Creating A Space to Strengthen the Community: VanCAF’s Andrea Demonakos on Cons, Creators, and Fans
Andrea Demonakos is one of the many women in comics whose hard work is never properly appreciated. Working as an organizer and coordinator at Emerald City Comicon, then ReedPOP, and named last year as the new festival director for the Vancouver Comic Arts Festival, Demonakos is an integral figure in the comics convention and festival scene, and that gives her a great perspective on the comics community.
ComicsAlliance reached out to Demonakos post-ECCC to find out more about what it takes to run a comic con, why comic conventions are so important for creators, and what advice she has for first-time attendees.
ComicsAlliance: How did you get involved in comics? Were you a reader before you became a comic con organizer?
Andrea Demonakos: I’ve been a fan of comics for as long as I can remember, and my comics addiction has gone through different stages over the last 20+ years. It started with Archie Comics from the library, then spending my lunch money on issues of Wolverine and Spider-Man, then graduating to indie comics, webcomics, manga, and graphic novels, and working at a comic shop to finance my addiction.
The road to my now professional comics-adjacent career started when I became friends with local Toronto comics folks by bringing them food at conventions and generally being a nice person, I guess? I used to work in journalism, and there’s a surprising number of crossovers between the comics and journalism community, so that gave me more opportunities to get involved. When I moved to the west coast, I interned at Oni Press in Portland, which helped me transition into a job with a webcomics company, and then eventually Emerald City Comicon, and now the Vancouver Comic Arts Festival.
CA: How do you go about choosing what comic artists to invite, either as featured guests or Artists Alley participants?
AD: Well that’s definitely determined by your budget, and how much money you can spend on guests who require travel expenses or appearance fees. After that, it’s about knowing what’s going on in the comics industry, keeping up to date on publishers’ new releases and popular new talent.
You’re trying to maintain a balance between people who have dedicated audiences and have been creating good work consistently for years, and whatever the newest trends are, and the creators who are fueling them. Keeping an eye on other shows’ guest lists, the monthly Previews catalogue, and comics Twitter are good places to start. The rest is a specific alchemy.
CA: You’ve worked on very large comic cons like Emerald City Comicon, and you’re currently organizing a smaller festival, VanCAF. Are there any lessons that can be applied across cons of wildly different sizes?
AD: The biggest lesson I’ve found working for ECCC and VanCAF, and visiting what feels like almost every show in North America over the years, is that you’ve got to be supportive of your community. If attendees are excited and happy, they’ll bring that energy to the show. The same applies to exhibitors; if you treat them with respect, and give them great opportunities to sell their products, they’ll leave happy, and tell their friends.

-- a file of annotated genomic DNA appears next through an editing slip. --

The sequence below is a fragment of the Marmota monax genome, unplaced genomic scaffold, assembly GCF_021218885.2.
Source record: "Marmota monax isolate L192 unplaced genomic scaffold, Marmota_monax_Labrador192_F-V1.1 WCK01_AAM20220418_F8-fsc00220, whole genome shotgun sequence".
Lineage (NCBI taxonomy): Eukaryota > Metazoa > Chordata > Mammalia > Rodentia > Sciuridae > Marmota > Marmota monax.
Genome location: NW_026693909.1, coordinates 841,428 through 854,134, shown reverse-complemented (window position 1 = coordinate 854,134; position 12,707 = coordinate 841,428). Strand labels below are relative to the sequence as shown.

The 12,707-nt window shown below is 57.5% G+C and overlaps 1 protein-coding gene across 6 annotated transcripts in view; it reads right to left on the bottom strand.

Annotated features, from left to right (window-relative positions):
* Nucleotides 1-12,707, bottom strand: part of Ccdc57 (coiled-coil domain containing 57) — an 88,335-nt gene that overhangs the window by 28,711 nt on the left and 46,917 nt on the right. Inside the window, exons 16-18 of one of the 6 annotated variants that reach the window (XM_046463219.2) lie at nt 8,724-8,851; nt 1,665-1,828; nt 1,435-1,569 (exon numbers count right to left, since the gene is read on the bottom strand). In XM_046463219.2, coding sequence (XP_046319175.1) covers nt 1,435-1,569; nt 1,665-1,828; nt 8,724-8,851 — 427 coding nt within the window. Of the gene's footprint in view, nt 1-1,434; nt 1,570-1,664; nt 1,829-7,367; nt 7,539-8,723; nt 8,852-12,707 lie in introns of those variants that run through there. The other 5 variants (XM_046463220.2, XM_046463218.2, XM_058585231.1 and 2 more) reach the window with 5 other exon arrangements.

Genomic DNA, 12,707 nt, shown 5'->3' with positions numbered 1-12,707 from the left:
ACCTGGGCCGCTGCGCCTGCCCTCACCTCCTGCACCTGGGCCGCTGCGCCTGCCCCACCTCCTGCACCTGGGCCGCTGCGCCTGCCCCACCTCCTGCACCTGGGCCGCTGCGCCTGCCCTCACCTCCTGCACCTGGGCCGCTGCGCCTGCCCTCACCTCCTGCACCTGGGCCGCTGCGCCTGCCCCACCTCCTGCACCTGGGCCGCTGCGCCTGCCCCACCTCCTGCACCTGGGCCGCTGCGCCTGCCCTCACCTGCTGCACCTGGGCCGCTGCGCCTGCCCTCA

For me it’s not so much about attendance size or budget, it’s more about creating a space where people who read comics can meet people who make comics, and hopefully strengthen the existing comics community.
CA: How important are conventions to the comic industry?
AD: Comic festivals and conventions are incredibly important opportunities for creators. A lot of comic creators work from home, or in small studios, so it can be hard to feel like you’re part of a community, or that people actually care about what you’re creating. Shows are a chance for creators and publishers to sell their comics to fans face-to-face, meet the people who love their work, as well as take advantage of the opportunity to meet potential collaborators, publishers, and friends in person.
On the other side of the table, comic events are wonderful opportunities for fans to discover new material. No matter what kind of comics a fan is into, they’ll be able to find something new to read by being open minded and exploring the offerings that creators and publishers have.
Shows are also a strong resource for publishers when it comes to finding new talent. All you have to do is visit shows like TCAF or HeroesCon, and you can discover the creators who will be making headlines the following year.
CA: What kind of programming do you like to see at a comic con?
AD: I like programming that covers something new, or presents new viewpoints on established content or opinions. From ECCC last month, I loved the “metaphysics of comics” and “degrees of blackness” panels. I don’t often get the chance to attend panels, because I’m either wandering Artist Alley spending too much money, or working behind the scenes, so there’s got to be a new idea to get me into a panel room.
CA: Do you have any advice for first time con-goers?
AD: Oh gosh, of course! Do your research: Which creators do you want to see? Are there signing times? Know your limits: How much money can you safely spend? Do you get overwhelmed in crowds? Be nice to everyone! Exhibitors are there to make money to support themselves, and show staff are probably running on little to no sleep.
And make sure to take care of yourself, otherwise you’ll never make it through the best weekend ever!
VanCAF takes place May 20 and 21 in Vancouver, Canada, at the Roundhouse Community Arts & Recreation Centre. For more information check out the VanCAF website or follow the Twitter account. For more about Andrea Demonakos, check out her Twitter.